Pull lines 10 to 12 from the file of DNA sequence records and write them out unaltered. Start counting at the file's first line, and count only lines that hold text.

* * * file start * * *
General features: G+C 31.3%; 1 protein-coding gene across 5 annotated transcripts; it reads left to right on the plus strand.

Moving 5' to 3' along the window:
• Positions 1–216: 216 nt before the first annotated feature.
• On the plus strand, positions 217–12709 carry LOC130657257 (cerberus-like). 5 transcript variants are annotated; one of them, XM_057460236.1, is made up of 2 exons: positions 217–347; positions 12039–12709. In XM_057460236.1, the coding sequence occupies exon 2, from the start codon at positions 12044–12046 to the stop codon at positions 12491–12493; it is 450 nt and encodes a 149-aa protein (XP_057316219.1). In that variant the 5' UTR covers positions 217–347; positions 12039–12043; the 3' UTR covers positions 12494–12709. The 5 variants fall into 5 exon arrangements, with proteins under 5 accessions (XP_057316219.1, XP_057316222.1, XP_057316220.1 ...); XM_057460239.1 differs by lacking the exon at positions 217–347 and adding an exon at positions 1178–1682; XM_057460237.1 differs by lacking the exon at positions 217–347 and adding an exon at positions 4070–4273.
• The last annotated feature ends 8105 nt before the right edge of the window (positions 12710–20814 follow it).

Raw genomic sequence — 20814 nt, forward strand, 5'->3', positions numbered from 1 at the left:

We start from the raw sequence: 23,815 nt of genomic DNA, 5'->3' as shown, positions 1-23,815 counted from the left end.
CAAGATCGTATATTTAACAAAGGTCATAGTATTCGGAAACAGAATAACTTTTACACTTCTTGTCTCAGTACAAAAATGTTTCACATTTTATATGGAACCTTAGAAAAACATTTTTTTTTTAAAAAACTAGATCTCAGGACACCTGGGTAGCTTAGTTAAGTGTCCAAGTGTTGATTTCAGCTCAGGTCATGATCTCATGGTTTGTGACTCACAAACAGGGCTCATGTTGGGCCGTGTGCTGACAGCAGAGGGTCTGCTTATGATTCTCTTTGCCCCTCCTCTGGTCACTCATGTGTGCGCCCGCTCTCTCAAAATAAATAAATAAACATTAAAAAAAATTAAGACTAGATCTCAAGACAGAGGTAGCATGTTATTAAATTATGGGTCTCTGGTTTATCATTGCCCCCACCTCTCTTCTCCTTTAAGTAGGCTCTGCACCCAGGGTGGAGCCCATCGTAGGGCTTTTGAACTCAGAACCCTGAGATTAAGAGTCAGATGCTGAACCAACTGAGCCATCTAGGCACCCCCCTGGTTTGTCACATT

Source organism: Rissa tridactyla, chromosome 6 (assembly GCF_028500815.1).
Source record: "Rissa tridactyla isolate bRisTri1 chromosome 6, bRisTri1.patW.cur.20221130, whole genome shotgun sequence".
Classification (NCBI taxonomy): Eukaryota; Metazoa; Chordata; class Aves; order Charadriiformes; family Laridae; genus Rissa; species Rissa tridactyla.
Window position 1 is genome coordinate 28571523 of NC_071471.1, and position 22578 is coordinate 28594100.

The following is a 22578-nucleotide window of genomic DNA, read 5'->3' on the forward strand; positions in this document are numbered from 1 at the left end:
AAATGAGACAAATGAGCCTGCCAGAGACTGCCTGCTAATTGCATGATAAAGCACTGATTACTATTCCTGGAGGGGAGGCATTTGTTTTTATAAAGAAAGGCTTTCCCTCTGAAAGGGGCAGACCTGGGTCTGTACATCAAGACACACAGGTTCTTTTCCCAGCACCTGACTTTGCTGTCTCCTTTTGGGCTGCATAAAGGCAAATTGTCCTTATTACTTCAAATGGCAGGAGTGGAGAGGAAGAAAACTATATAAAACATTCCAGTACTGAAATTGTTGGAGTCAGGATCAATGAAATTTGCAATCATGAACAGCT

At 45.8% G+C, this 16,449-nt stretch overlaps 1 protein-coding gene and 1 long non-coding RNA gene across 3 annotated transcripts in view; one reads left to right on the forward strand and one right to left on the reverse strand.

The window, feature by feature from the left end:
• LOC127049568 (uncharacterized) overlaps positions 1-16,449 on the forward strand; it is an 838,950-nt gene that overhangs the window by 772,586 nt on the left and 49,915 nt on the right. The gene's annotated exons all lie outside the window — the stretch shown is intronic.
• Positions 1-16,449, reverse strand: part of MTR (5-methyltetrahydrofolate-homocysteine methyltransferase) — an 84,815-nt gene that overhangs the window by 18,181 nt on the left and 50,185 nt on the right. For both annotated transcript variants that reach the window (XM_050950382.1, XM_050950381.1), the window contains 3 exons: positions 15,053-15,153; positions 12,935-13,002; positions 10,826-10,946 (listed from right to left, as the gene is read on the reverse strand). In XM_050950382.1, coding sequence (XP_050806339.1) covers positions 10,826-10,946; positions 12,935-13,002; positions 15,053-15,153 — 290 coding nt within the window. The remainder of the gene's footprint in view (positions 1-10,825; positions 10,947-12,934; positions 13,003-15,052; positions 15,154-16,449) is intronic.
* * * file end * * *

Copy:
Source record: "Rissa tridactyla isolate bRisTri1 chromosome 6, bRisTri1.patW.cur.20221130, whole genome shotgun sequence".
Classification (NCBI taxonomy): Eukaryota; Metazoa; Chordata; class Aves; order Charadriiformes; family Laridae; genus Rissa; species Rissa tridactyla.
Window position 1 is genome coordinate 28571523 of NC_071471.1, and position 22578 is coordinate 28594100.